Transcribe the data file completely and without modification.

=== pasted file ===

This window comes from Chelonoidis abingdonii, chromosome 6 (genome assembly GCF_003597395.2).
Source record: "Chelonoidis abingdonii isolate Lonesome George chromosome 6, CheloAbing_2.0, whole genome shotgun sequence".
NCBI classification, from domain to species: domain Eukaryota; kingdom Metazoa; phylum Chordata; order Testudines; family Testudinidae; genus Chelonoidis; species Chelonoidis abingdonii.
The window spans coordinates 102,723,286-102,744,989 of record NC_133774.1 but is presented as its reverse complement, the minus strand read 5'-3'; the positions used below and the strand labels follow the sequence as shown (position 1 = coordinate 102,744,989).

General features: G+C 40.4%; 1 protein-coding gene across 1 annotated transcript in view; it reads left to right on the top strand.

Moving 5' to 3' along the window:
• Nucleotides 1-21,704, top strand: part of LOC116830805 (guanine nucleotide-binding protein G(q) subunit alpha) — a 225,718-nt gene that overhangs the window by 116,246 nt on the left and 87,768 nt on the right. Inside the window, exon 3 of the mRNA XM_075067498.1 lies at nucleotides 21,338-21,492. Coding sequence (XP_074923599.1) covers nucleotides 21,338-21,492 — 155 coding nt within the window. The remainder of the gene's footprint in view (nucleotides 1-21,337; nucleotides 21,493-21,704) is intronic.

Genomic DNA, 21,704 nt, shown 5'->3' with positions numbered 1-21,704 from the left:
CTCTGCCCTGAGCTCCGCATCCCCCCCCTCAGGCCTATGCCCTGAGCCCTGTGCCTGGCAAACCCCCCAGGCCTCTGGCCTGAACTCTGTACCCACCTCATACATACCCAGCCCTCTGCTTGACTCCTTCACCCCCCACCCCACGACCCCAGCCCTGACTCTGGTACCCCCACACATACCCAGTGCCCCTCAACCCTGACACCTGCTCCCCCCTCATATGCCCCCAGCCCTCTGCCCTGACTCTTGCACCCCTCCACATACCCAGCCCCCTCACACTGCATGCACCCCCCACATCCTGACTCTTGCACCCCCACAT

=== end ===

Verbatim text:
This window comes from Chelonoidis abingdonii, chromosome 6 (genome assembly GCF_003597395.2).
Source record: "Chelonoidis abingdonii isolate Lonesome George chromosome 6, CheloAbing_2.0, whole genome shotgun sequence".
NCBI classification, from domain to species: domain Eukaryota; kingdom Metazoa; phylum Chordata; order Testudines; family Testudinidae; genus Chelonoidis; species Chelonoidis abingdonii.
The window spans coordinates 102,723,286-102,744,989 of record NC_133774.1 but is presented as its reverse complement, the minus strand read 5'-3'; the positions used below and the strand labels follow the sequence as shown (position 1 = coordinate 102,744,989).

General features: G+C 40.4%; 1 protein-coding gene across 1 annotated transcript in view; it reads left to right on the top strand.

Moving 5' to 3' along the window:
• Nucleotides 1-21,704, top strand: part of LOC116830805 (guanine nucleotide-binding protein G(q) subunit alpha) — a 225,718-nt gene that overhangs the window by 116,246 nt on the left and 87,768 nt on the right. Inside the window, exon 3 of the mRNA XM_075067498.1 lies at nucleotides 21,338-21,492. Coding sequence (XP_074923599.1) covers nucleotides 21,338-21,492 — 155 coding nt within the window. The remainder of the gene's footprint in view (nucleotides 1-21,337; nucleotides 21,493-21,704) is intronic.

Genomic DNA, 21,704 nt, shown 5'->3' with positions numbered 1-21,704 from the left:
CTCTGCCCTGAGCTCCGCATCCCCCCCCTCAGGCCTATGCCCTGAGCCCTGTGCCTGGCAAACCCCCCAGGCCTCTGGCCTGAACTCTGTACCCACCTCATACATACCCAGCCCTCTGCTTGACTCCTTCACCCCCCACCCCACGACCCCAGCCCTGACTCTGGTACCCCCACACATACCCAGTGCCCCTCAACCCTGACACCTGCTCCCCCCTCATATGCCCCCAGCCCTCTGCCCTGACTCTTGCACCCCTCCACATACCCAGCCCCCTCACACTGCATGCACCCCCCACATCCTGACTCTTGCACCCCCACAT